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If You See This Bug in Your Home, Call an Exterminator Immediately

If you see just one, chances are there are many more—and it's worse in the winter.

Bugs are generally unwelcome houseguests, but there are certain types that are particularly objectionable—especially those that harm your home itself. Experts say there's a common critter that does just that by gnawing through the wood inside your walls to make room for their colony's nest—and it's not a termite. But like termites, these insects can cause serious structural damage, yet unlike termites, they may not set off alarm bells when you see them. To make matters worse, experts say that if you see one in your home—especially during a certain time of year—there's a good chance you'll be seeing many more of them soon. Read on to find out which bug means you should call the exterminator immediately, and what else you can do to keep your home free of these house-harming pests.

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If you see a flying ant in your home, call an exterminator.

Flying ants

It's not uncommon to see ants in your home—just like any other creature these unwanted pests will go wherever they can find food, water, and shelter. But experts warn that there's one type of ant you shouldn't ignore if you find it indoors: the flying ant, also known as a winged carpenter ant.

This type of bug only develops wings when they have reached sexual maturity, meaning a flying ant is ready to breed. Because winged carpenter ants swarm to mate, seeing one in your home could mean you'll have a big problem on your hands in no time at all. Unless you want many more ants to arrive in your home soon, it's time to call an exterminator—and quickly.

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It's even worse news if you see one in winter.

Woman looking at snow through window

Experts say that while it's never ideal to see a winged carpenter ant in your home, you may have an especially urgent problem if you see one in the winter. "During the winter, particularly in colder areas of the country, ants are not living and breeding in the open outdoors," reports The Spruce. "So if flying ants are seen in your home during the winter, it is most likely that the ants are living within the structure of your home and, worse, it is very likely that there is a carpenter ant nest within the structure."

On the other hand, if you see one winged ant in your home in the summer, there's a higher likelihood that it flew into your home through an open window or crack somewhere. Still, look out for more bugs, which could signal a problem during any season.

Here's what to look out for.

Closeup of flying ant

Often, flying carpenter ants are confused with termites—another type of bug that warrants a call to the exterminator. You can distinguish a flying carpenter ant from a termite by the dark color of its body, narrow waist, bent antennae, and short hind wings. Termites are lighter in color, have no defined waist, and have longer wings with uniform length.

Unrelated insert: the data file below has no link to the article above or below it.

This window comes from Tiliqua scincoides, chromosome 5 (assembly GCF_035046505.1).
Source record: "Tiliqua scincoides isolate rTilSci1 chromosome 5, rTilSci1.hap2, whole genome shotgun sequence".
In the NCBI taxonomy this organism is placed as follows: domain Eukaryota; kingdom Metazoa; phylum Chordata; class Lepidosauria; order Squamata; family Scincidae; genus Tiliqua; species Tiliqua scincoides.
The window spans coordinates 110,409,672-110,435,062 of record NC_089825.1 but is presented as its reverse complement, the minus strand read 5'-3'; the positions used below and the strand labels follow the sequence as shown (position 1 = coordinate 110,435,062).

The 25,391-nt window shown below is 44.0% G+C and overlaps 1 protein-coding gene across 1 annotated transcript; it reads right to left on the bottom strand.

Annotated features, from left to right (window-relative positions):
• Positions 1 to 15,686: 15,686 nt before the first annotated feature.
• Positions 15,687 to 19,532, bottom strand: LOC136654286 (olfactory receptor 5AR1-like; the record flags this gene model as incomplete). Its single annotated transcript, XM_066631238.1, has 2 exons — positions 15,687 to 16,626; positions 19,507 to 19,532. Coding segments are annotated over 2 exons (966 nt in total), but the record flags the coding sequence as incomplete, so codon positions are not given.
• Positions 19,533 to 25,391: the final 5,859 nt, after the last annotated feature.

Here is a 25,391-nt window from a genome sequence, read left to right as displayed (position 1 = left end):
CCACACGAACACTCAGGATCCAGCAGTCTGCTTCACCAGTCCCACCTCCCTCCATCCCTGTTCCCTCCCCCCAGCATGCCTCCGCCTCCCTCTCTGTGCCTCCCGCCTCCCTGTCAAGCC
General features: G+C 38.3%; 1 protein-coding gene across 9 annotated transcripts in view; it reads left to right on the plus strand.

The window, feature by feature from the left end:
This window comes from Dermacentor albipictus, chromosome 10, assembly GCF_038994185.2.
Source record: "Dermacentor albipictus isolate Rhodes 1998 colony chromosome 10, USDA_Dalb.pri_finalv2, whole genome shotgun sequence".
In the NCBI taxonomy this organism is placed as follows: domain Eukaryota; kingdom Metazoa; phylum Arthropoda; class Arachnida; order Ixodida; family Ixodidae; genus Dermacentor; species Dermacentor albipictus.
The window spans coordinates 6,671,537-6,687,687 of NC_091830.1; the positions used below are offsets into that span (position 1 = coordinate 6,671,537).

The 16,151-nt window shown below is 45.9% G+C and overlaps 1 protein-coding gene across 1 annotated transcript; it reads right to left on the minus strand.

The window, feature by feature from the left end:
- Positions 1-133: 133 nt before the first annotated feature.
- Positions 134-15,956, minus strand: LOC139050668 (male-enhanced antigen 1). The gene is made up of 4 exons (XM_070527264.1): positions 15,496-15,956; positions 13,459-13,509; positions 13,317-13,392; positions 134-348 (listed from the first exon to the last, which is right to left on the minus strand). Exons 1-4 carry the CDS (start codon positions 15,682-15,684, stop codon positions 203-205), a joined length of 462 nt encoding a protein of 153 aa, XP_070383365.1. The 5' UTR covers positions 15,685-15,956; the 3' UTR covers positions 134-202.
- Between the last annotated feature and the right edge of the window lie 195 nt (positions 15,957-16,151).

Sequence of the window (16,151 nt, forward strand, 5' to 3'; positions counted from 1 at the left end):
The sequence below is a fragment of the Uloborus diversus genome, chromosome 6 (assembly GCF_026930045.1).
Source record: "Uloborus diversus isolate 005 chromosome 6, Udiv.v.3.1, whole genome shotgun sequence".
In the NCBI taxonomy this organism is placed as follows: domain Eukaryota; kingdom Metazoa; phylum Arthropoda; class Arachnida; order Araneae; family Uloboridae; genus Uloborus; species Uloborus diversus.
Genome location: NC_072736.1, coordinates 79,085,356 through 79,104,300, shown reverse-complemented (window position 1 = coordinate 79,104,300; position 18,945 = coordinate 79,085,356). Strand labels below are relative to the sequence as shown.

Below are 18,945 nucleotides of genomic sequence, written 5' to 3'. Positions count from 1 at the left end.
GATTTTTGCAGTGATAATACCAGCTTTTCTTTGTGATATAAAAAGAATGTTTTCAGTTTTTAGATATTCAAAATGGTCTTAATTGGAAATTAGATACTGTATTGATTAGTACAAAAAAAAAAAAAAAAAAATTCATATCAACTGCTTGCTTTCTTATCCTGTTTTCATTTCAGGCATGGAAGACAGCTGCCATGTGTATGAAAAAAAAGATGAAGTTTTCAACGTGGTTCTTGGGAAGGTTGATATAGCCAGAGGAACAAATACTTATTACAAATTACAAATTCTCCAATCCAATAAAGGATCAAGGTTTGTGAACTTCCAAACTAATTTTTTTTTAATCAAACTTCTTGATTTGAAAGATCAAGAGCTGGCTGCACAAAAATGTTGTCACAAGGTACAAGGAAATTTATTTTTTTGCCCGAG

You may also notice a carpenter ant problem by signs of damage in your home. "Of all the ant species, carpenter ants are one of the most problematic. They can cause serious property damage to homes and other buildings," explains the National Pest Management Association. "Carpenter ants get their name because they excavate wood in order to build their nests. Their excavation results in smooth tunnels inside the wood. Much like termites and other wood destroying insects, this excavation can compromise the structural soundness of the wood over time."

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Take these steps to get rid of winged carpenter ants.


In order to get rid of winged ants in your home, experts from The Spruce recommend a three-pronged approach: stopping the immediate swarm, attacking the colony, and addressing any damage they've done.

Begin by vacuuming any swarms of ants using a handheld vacuum or a full vacuum with a hose attachment. Promptly empty the vacuum bag outside—ideally somewhere far from your home, so they don't simply re-enter the space.

Next, it's time to get rid of the ants you can't see—the ones behind your walls. To do this, experts say you can set an ant bait they'll take back to the nest; this is typically made of borax, which disrupts an ant's reproductive cycle, and a sweetener to lure the insects. Your exterminator may also spray an insecticidal dust into the nest, if you've identified where that is.

Finally, you'll need to fix any damage they've already done in your home, since decaying wood makes for an ideal home for an ant colony. Once you've done that, you can finally say your house is yours again, and yours alone.

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Lauren Gray
Lauren Gray is a New York-based writer, editor, and consultant. Read more
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